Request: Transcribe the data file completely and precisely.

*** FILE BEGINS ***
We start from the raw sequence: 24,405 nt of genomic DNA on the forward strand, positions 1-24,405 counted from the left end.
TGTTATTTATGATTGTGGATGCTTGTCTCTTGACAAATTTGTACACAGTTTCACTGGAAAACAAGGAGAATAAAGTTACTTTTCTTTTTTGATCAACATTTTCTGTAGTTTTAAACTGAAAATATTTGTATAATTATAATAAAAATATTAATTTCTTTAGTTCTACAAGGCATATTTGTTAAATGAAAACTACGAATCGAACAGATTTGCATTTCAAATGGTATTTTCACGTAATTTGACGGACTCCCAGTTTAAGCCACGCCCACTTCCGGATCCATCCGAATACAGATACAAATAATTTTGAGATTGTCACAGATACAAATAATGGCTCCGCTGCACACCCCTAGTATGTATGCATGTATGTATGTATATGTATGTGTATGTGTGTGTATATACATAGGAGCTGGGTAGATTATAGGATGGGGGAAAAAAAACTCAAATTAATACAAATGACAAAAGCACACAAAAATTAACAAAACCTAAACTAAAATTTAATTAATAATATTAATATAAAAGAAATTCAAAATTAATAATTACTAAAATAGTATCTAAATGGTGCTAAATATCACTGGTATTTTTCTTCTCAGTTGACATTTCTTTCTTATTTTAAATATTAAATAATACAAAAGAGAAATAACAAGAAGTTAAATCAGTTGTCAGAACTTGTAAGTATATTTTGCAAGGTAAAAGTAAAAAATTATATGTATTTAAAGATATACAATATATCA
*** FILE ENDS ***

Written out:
We start from the raw sequence: 24,405 nt of genomic DNA on the forward strand, positions 1-24,405 counted from the left end.
TGTTATTTATGATTGTGGATGCTTGTCTCTTGACAAATTTGTACACAGTTTCACTGGAAAACAAGGAGAATAAAGTTACTTTTCTTTTTTGATCAACATTTTCTGTAGTTTTAAACTGAAAATATTTGTATAATTATAATAAAAATATTAATTTCTTTAGTTCTACAAGGCATATTTGTTAAATGAAAACTACGAATCGAACAGATTTGCATTTCAAATGGTATTTTCACGTAATTTGACGGACTCCCAGTTTAAGCCACGCCCACTTCCGGATCCATCCGAATACAGATACAAATAATTTTGAGATTGTCACAGATACAAATAATGGCTCCGCTGCACACCCCTAGTATGTATGCATGTATGTATGTATATGTATGTGTATGTGTGTGTATATACATAGGAGCTGGGTAGATTATAGGATGGGGGAAAAAAAACTCAAATTAATACAAATGACAAAAGCACACAAAAATTAACAAAACCTAAACTAAAATTTAATTAATAATATTAATATAAAAGAAATTCAAAATTAATAATTACTAAAATAGTATCTAAATGGTGCTAAATATCACTGGTATTTTTCTTCTCAGTTGACATTTCTTTCTTATTTTAAATATTAAATAATACAAAAGAGAAATAACAAGAAGTTAAATCAGTTGTCAGAACTTGTAAGTATATTTTGCAAGGTAAAAGTAAAAAATTATATGTATTTAAAGATATACAATATATCA